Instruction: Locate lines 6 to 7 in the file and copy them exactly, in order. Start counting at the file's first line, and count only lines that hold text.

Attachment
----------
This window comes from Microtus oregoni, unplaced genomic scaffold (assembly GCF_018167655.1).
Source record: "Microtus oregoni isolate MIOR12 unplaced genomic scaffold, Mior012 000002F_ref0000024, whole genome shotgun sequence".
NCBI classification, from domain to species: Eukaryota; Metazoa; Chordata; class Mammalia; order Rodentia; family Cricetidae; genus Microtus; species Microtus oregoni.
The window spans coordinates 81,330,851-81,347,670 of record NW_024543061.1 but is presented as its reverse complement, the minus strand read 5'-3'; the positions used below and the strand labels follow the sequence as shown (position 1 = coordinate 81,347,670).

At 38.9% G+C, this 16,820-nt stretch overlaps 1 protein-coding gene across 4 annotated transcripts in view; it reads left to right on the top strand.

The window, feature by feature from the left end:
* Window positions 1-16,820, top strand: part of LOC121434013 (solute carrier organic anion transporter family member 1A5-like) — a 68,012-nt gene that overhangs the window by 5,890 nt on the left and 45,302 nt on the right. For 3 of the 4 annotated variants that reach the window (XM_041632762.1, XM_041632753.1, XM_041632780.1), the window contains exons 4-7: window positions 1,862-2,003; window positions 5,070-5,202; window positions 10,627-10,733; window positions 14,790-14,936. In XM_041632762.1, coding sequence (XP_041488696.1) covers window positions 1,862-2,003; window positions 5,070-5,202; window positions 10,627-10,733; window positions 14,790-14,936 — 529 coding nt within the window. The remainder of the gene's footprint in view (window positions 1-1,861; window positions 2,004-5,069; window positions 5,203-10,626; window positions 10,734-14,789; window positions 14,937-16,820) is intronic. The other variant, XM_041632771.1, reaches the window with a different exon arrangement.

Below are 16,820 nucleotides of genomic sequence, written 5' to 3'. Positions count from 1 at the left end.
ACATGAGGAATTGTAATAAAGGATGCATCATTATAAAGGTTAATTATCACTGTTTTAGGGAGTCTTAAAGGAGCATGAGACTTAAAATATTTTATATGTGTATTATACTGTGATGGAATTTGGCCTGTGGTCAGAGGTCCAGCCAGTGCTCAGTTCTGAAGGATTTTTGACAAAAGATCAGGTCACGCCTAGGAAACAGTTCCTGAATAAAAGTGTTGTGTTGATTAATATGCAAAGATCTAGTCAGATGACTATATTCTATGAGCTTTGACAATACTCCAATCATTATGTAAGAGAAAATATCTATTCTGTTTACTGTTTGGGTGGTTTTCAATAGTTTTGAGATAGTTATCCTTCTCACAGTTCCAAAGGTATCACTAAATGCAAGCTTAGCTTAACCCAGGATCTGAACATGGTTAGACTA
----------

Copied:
The window, feature by feature from the left end:
* Window positions 1-16,820, top strand: part of LOC121434013 (solute carrier organic anion transporter family member 1A5-like) — a 68,012-nt gene that overhangs the window by 5,890 nt on the left and 45,302 nt on the right. For 3 of the 4 annotated variants that reach the window (XM_041632762.1, XM_041632753.1, XM_041632780.1), the window contains exons 4-7: window positions 1,862-2,003; window positions 5,070-5,202; window positions 10,627-10,733; window positions 14,790-14,936. In XM_041632762.1, coding sequence (XP_041488696.1) covers window positions 1,862-2,003; window positions 5,070-5,202; window positions 10,627-10,733; window positions 14,790-14,936 — 529 coding nt within the window. The remainder of the gene's footprint in view (window positions 1-1,861; window positions 2,004-5,069; window positions 5,203-10,626; window positions 10,734-14,789; window positions 14,937-16,820) is intronic. The other variant, XM_041632771.1, reaches the window with a different exon arrangement.